Given their straightforwardness and simplicity, fǎnqiè pronunciation glosses became quite popular among Chinese scholars. Even today, people may occasionally use them in order to explain pronunciations without having to rely on foreign writing systems, like the Latin alphabet. As a result, there is an abundance of sources that use this pronunciation device throughout the history of the Chinese language. Although the pronunciation is only given indirectly, with respect to the pronunciation traditions that were active during a given epoch, the fǎnqiè spellings offer great help to explore how the pronunciation of the Chinese language changed over time.
Most of this research on the usage of fǎnqiè spellings has been carried out manually. The first work on fǎnqiè spelling goes back to the early 19th century, when scholars like Chén Lǐ (1818-1882) began to investigate systematically which characters were used to denote certain initial sounds (in Chinese, these are called the upper fǎnqiè characters, fǎnqiè shàngzì 反切上字), and which characters were used to denote the finals (called the lower fǎnqiè characters, fǎnqiè xiàzì 反切下字).
As we might expect, instead of using the same character for the pronunciation of the initial sound all the time, scholars would often alternate the characters, but the alternations were more or less consistent, with some characters being used more frequently and some characters being used less frequently. Scholars like Chén Lǐ figured out that the characters could be classified in a rather rigorous manner which would allow us to reconstruct direct pronunciations of the fǎnqiè spellings.
For example, based on the spellings reported in the Qièyùn, an early rhyme book published in 601 AD, we can say that the characters gōng 公, gǔ 古, gàn 干, etc. were regularly used to indicate initials that would be spelled as
]in the International Phonetic Alphabet, while kǒu 口, kě 可, and kǔ 苦 were used to pronounce
](a k with strong aspiration).
What I find even more interesting and important than these concrete findings, is that Chinese scholars inherently employed rudimentary network thinking to arrive at their clusters (Gēng 2004). The system of glossed character and glossing character can be easily translated into a system of directed networks, in which we draw a link from the glossing character to the glossed character.
For a talk held earlier during the last year (List 2017), I constructed such a network from the Guǎngyùn (ca. 1000 AD), a later edition of the aforementioned rhymebook Qièyùn, which gives fǎnqiè spellings for more than 20,000 characters. In this network, I concentrated only on the initials, that is, the initial consonants of the language encoded in the source, and constructed a network of all internal relations among the glossing characters. The full network is shown in the following figure.
Eyeballing the network, we can see that the system does look rather systematic. The network is not connected and, apart from a few large connected components, we find a lot of discrete groups that seem to reflect individual initial sounds that were clearly distinguished from other sounds in the fǎnqiè spellings.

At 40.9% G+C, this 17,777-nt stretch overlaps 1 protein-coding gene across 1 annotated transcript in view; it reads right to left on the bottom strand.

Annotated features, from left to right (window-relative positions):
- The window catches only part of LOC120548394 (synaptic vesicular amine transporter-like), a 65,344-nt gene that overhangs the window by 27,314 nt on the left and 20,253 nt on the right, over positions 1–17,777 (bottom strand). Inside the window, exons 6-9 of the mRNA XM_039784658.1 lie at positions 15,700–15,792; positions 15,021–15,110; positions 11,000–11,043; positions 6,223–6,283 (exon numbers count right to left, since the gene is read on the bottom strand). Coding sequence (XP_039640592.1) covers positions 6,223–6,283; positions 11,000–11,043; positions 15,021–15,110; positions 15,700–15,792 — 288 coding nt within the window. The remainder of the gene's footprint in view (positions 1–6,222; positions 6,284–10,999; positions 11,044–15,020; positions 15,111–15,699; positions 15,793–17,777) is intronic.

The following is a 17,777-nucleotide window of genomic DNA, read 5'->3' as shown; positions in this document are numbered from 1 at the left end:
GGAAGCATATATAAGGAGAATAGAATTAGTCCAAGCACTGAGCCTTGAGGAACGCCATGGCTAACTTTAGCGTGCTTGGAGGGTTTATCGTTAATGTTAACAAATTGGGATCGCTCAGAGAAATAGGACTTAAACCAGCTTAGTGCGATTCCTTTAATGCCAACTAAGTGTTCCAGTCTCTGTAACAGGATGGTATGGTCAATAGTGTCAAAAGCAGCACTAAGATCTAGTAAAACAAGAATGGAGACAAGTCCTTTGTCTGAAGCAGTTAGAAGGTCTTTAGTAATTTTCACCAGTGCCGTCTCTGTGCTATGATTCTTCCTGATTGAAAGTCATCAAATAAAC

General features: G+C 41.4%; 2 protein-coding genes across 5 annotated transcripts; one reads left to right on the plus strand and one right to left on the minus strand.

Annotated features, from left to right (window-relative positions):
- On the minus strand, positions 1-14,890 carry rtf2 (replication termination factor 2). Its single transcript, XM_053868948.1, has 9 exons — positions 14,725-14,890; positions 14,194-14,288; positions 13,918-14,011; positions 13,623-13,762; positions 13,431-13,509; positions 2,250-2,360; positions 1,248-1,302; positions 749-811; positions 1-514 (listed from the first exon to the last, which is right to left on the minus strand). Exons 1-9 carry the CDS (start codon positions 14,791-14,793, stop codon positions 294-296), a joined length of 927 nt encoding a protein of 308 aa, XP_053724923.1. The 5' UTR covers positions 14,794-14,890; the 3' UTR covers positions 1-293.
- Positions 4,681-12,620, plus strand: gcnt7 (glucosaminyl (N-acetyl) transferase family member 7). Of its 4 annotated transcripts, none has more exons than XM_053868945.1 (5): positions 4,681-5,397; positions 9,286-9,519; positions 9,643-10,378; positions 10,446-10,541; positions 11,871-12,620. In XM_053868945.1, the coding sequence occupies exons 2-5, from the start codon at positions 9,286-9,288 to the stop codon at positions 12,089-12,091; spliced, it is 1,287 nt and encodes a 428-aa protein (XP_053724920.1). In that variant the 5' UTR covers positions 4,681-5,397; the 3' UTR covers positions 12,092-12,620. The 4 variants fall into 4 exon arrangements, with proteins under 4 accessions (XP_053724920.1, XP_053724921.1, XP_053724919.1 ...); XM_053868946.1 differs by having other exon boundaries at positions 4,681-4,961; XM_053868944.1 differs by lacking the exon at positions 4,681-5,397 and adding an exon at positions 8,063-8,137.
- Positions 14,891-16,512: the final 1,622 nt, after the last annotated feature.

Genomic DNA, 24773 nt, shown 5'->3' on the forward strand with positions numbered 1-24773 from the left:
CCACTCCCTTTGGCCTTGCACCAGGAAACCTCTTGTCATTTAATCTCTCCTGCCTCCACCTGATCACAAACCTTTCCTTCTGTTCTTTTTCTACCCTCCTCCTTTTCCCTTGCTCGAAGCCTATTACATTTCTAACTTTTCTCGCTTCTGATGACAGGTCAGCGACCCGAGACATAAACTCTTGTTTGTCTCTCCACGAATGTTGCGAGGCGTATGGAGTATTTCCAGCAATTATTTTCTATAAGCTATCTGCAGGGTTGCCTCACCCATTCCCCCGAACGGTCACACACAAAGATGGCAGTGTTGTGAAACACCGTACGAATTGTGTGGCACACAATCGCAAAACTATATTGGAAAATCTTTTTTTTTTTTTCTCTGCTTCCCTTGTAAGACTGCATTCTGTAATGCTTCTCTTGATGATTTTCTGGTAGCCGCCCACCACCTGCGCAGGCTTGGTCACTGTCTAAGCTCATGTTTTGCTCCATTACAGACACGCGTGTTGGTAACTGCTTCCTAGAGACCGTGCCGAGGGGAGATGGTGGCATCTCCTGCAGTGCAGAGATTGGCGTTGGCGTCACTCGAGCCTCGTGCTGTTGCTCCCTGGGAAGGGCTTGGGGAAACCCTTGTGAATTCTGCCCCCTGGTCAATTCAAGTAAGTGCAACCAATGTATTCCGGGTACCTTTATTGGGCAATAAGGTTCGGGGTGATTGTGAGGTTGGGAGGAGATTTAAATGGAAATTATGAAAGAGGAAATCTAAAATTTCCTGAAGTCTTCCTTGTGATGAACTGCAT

The following figure shows a part of the network, namely the second cluster in the big network (above) when going from left to right and staying at the top. In this figure, we can see that the network has two highly connected source characters linking to almost all of the other characters.
I have to admit that I am still having trouble interpreting the network satisfactorily, let alone designing more complex methods to analyse it. Nevertheless, I have the hope that the network analysis of Chinese pronunciation glosses can give us new insights into the phonetic history of Chinese. Importantly, the structures reflected by the network are true pronunciation differences, and that we can indeed find concrete sounds in the indirect fǎnqiè spelling system, becomes specifically clear when comparing the reconstructed pronunciations of the characters in the sample with each other.
For example, when you look at the figure below, you can see that our connected component represents two different clusters of initials, namely a simple k and an aspirated kʰ. The node that links the two groups is given the pronunciation kʰ in our example, but its original reading is ambiguous. The character has two readings and two meanings reflecting both ancient k and ancient kʰ (today pronounced as jiē «Chinese pistachio tree» and kǎi «template», respectively).
Networks of pronunciation glosses in Chinese Traditional Phonology are still under-explored, both with respect to traditional scholarship and with respect to the way they are best handled and analyzed in modern network approaches. If we could develop an approach that would infer the clusters of glosses that point consistently to the same sound, they could give us fascinating insights, not only into the phonological system of Chinese varieties spoken during a given time period, but perhaps also into the dynamics underlying pronunciation changes, when comparing different networks across different times and places.
- Branner, D. (2000) The rime-table system of formal Chinese phonology. In: Auroux, S., E. Koerner, H.-J. Niederehe, and K. Versteegh (eds.): History of the language sciences.1.18. de Gruyter: Berlin and New York. 46-55.
- Coblin, W. (1983) A Handbook of Eastern Han Sound Glosses. The Chinese University Press: Chicago.
- Gēng Zhènshēng 耿振生 (2004) 20 shìjì Hànyǔ yǔyīnxué fāngfǎ lùn 20世纪汉语音韵学方法论 [20th century’s methods in traditional Chinese phonology]. Běijīng Dàxué 北京大學: Běijīng 北京.
- International Phonetic Association (1999): IPA Handbook. Cambridge University Press: Cambridge.
- Kalusky, W. (2017) Die Transkription der Sprachlaute des Internationalen Phonetischen Alphabets: Vorschläge zu einer Revision der systematischen Darstellung der IPA-Tabelle. LINCOM Europa: München.
- List, J.-M. (2017) Network approaches to the reconstruction of Old Chinese phonology. Talk, held at the "Center for Chinese Linguistics" (2017/03/07, Hong Kong, The Hong Kong University of Science and Technology).